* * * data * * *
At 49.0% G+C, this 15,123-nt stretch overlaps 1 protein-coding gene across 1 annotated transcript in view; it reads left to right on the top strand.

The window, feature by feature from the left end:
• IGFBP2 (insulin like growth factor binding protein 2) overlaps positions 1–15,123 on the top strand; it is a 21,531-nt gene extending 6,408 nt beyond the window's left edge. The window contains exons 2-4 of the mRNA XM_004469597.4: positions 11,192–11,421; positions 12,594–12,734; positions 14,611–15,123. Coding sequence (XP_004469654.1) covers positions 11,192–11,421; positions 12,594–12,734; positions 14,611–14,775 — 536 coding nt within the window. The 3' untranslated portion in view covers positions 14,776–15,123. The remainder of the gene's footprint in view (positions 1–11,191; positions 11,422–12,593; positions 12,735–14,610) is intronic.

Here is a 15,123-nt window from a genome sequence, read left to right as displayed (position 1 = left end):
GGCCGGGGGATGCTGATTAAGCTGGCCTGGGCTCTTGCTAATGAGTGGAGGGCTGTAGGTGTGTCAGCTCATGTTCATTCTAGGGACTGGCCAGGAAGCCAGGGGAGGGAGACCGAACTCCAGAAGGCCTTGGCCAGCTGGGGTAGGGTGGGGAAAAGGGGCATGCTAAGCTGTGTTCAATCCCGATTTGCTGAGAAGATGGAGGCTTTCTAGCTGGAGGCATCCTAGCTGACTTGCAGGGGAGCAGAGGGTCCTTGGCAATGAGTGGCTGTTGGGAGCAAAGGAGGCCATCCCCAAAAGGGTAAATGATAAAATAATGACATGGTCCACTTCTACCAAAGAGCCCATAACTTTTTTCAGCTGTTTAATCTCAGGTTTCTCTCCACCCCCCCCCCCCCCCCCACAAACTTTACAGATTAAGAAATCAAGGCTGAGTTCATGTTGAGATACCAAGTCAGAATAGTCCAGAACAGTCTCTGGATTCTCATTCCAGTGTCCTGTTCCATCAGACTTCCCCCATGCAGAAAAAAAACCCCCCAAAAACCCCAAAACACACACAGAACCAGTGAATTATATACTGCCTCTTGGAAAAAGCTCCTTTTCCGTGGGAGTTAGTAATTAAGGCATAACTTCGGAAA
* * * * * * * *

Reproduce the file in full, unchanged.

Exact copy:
At 49.0% G+C, this 15,123-nt stretch overlaps 1 protein-coding gene across 1 annotated transcript in view; it reads left to right on the top strand.

The window, feature by feature from the left end:
• IGFBP2 (insulin like growth factor binding protein 2) overlaps positions 1–15,123 on the top strand; it is a 21,531-nt gene extending 6,408 nt beyond the window's left edge. The window contains exons 2-4 of the mRNA XM_004469597.4: positions 11,192–11,421; positions 12,594–12,734; positions 14,611–15,123. Coding sequence (XP_004469654.1) covers positions 11,192–11,421; positions 12,594–12,734; positions 14,611–14,775 — 536 coding nt within the window. The 3' untranslated portion in view covers positions 14,776–15,123. The remainder of the gene's footprint in view (positions 1–11,191; positions 11,422–12,593; positions 12,735–14,610) is intronic.

Here is a 15,123-nt window from a genome sequence, read left to right as displayed (position 1 = left end):
GGCCGGGGGATGCTGATTAAGCTGGCCTGGGCTCTTGCTAATGAGTGGAGGGCTGTAGGTGTGTCAGCTCATGTTCATTCTAGGGACTGGCCAGGAAGCCAGGGGAGGGAGACCGAACTCCAGAAGGCCTTGGCCAGCTGGGGTAGGGTGGGGAAAAGGGGCATGCTAAGCTGTGTTCAATCCCGATTTGCTGAGAAGATGGAGGCTTTCTAGCTGGAGGCATCCTAGCTGACTTGCAGGGGAGCAGAGGGTCCTTGGCAATGAGTGGCTGTTGGGAGCAAAGGAGGCCATCCCCAAAAGGGTAAATGATAAAATAATGACATGGTCCACTTCTACCAAAGAGCCCATAACTTTTTTCAGCTGTTTAATCTCAGGTTTCTCTCCACCCCCCCCCCCCCCCCCACAAACTTTACAGATTAAGAAATCAAGGCTGAGTTCATGTTGAGATACCAAGTCAGAATAGTCCAGAACAGTCTCTGGATTCTCATTCCAGTGTCCTGTTCCATCAGACTTCCCCCATGCAGAAAAAAAACCCCCCAAAAACCCCAAAACACACACAGAACCAGTGAATTATATACTGCCTCTTGGAAAAAGCTCCTTTTCCGTGGGAGTTAGTAATTAAGGCATAACTTCGGAAA